Nonprofit group works to restore and conserve grasslands biodiversity.
© Dennis Lingohr
On the plains of eastern Montana, the nonprofit American Prairie Reserve is creating the largest wildlife reserve in the lower 48 states. So far, the conservation group has assembled more than 300,000 acres of grasslands for protection. But the project, which began in 2001, is just getting started.
APR’s goal is to create a 3.5 million acre reserve, all of it open to the public while providing habitat for bison, badgers, bobcats, and more than 300 other wildlife species. Once complete, APR will be bigger than Yellowstone, Yosemite, and Grand Teton national parks combined.
Rather than lobbying for federal or state protection, APR uses private funds to purchase land and public grazing leases, while also placing conservation easements on their deeded land. APR has ambitious fundraising goals, but they’re developing a variety of revenue streams as well.
APR provides low-cost camping opportunities as well as high-end yurt accommodations for those who want to visit “America’s Serengeti.” A partnership with Utah’s High West Distillery brings in revenue from the sale of the specially formulated American Prairie whiskeys, and Wild Sky Beef raises money for both APR and neighboring ranchers.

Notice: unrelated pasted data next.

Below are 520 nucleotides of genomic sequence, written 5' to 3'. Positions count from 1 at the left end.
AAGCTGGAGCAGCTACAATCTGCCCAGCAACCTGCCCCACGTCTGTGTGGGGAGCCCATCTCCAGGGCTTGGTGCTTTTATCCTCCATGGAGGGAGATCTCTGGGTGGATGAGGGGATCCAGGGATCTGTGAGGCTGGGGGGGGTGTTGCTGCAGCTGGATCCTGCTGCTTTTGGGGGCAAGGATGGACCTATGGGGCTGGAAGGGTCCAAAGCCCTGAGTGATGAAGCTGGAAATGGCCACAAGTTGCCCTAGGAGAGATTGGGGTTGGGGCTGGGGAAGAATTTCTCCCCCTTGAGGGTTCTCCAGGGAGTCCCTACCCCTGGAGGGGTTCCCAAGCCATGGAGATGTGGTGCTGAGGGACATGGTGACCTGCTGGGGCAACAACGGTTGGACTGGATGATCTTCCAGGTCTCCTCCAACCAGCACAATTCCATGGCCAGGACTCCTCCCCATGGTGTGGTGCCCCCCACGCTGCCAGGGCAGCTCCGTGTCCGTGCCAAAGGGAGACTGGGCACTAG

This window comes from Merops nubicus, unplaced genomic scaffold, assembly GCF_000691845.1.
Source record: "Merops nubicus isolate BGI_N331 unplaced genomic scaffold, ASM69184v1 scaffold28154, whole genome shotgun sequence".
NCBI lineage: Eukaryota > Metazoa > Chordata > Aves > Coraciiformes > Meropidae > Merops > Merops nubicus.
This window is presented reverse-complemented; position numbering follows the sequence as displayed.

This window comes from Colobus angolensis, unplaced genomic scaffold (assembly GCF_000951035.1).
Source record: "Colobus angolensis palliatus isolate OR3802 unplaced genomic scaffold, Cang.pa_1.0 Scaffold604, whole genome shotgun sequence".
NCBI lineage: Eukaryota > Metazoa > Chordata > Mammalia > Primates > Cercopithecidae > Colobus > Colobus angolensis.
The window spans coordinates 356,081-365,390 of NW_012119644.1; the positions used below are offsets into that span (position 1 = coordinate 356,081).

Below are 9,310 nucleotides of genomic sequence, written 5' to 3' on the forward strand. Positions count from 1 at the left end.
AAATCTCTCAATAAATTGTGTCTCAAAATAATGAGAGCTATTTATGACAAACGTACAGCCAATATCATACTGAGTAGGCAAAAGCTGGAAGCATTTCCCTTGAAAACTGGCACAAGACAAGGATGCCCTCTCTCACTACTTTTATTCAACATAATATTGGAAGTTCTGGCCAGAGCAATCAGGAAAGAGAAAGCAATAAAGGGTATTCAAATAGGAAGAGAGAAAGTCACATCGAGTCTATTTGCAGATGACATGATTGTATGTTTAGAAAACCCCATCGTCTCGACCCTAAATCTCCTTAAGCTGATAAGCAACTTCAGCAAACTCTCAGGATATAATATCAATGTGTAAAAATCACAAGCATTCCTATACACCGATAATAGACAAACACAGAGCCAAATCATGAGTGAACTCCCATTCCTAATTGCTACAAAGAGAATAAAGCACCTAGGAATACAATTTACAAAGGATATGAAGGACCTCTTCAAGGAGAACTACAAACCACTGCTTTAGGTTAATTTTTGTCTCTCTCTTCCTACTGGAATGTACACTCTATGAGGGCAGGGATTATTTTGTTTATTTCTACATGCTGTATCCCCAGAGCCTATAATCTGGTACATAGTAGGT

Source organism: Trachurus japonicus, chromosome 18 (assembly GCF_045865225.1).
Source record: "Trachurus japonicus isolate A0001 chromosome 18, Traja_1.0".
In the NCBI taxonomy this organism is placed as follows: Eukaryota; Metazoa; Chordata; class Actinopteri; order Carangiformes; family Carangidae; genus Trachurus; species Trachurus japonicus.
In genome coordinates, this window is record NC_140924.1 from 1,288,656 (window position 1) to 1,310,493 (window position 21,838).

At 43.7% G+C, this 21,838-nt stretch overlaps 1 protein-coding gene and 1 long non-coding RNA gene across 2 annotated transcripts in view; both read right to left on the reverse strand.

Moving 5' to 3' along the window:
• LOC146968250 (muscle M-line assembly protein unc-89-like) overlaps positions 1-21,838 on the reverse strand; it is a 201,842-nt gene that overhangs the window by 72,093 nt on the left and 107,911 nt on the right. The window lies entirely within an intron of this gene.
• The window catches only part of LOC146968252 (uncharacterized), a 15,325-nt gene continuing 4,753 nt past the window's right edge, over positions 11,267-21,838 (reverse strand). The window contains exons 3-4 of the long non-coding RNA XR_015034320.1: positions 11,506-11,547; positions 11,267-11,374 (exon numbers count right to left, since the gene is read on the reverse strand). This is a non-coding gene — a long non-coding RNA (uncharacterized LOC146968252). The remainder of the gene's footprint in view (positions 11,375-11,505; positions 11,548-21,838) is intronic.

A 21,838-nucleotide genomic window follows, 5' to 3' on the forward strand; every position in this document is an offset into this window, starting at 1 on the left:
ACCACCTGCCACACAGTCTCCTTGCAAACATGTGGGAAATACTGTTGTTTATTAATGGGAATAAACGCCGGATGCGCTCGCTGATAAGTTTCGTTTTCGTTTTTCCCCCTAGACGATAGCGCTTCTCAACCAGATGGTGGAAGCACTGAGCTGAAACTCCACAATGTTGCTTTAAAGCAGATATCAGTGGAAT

Wholly owned and operated by APR, Wild Sky Beef is a brand of grass-fed and finished beef distributed across the United States. Its premium prices help cover the costs of replacing barbed wire with wildlife-friendly fencing and implementing other biodiversity-focused ranching practices. The Wild Sky Beef business model is designed to “soften the boundaries” of the Reserve, increasing tolerance for wildlife on the agricultural lands around the core protected areas.
If all goes according to plan, visitors to the reserve in 2025 will see what Lewis and Clark observed in 1805: immense herds of bison, elk, deer, and antelope “feeding in one common and boundless pasture,” providing just one example of what dedicated conservationists can do when they assume responsibility for the land and wildlife they love.
For more information, including maps, biodiversity survey data, and species data, visit AmericanPrairie.org.
For additional success stories from the front lines of conservation, visit Free Market Environmentalism in Action.